However, heart palpitations also refer to missed or skipped beats.
(For the most part heart palpitations are harmless but it is very important to have any symptoms checked by a medical professional to rule out physical causes that
may be serious.)
The Causes of Heart Palpitations
Palpitations may be warning signs for heart disease, an over-active thyroid or due to certain prescription medications. Problems that require medical attention.
--- Call a doctor immediately if you experience palpitations along with chest pain, loss of consciousness or shortness of
Non-serious heart palpitations may occur due to external things we take such as: caffeine, nicotine and illegal drugs or may result from vigourous exercise. These are a direct result of
something we take or do, are usually less frequent and don't indicate anything serious.
The third catagory, whilst not serious in the sense of indicating physical illness, generally occur more frequently, involve both speeding heart and missed beats and reflect an underlying
problem that needs attention.
... These are heart palpitations caused by anxiety and panic.
The Effects of Anxiety and Panic
Every year in the United States and the UK tens of thousands of people visit hospital emergency wards fearing they are having a heart attack... only to discover they
were having an anxiety or panic attack. The strong, rapid heart beat genuinely made them fear the worst.
Why does our heart speed up so?
Anxiety and panic prepare us to deal with danger, either to fight or run away (the 'fight-or-flight' response). The heart beats faster to pump oxygen (fuel) more quickly to the major muscle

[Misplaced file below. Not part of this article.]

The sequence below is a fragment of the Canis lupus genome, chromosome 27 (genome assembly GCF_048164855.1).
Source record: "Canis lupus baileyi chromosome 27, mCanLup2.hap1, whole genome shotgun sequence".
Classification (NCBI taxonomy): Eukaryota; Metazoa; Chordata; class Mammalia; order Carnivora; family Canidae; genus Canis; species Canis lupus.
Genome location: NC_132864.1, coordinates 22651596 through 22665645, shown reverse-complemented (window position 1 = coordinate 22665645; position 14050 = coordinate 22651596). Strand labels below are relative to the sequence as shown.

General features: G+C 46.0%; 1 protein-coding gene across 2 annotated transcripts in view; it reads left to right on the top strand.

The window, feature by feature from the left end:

groups (arms, legs, chest) to provide them with an energy boost for fighting or fleeing. The greater the danger, the quicker we need energy to take action so the faster the heart
ANXIETY SYMPTOMS AND 'FIGHT OR FLEE'
Physical anxiety symptoms result from the body re-directing resources to the major
muscle groups (legs / arms / chest) to provide them with an energy boost to prepare
us for action (ultimately to fight or flee).
* Our breathing becomes more rapid to get more oxygen for these muscles into the blood.
* Our heartbeat speeds up to get the blood to the muscles quicker.
* Blood is diverted from the brain (making us light-headed and dizzy) and the stomach (causing 'butterflies').
* Energy cannot be wasted processing any half-digested food in our system so we need to get rid of it quickly - either through the mouth
(feelings of nausea) or the other end (wanting to go to the toilet).
* Other 'energy-wasting ' systems (unnecessary in time of danger) are shut down eg. saliva production, giving us a dry mouth and difficulty
* We sweat more to cool down all this energy production.
* The energy boost to the muscles makes them 'jumpy'/ 'jittery'/ 'jelly-like'/ on-edge ready for action.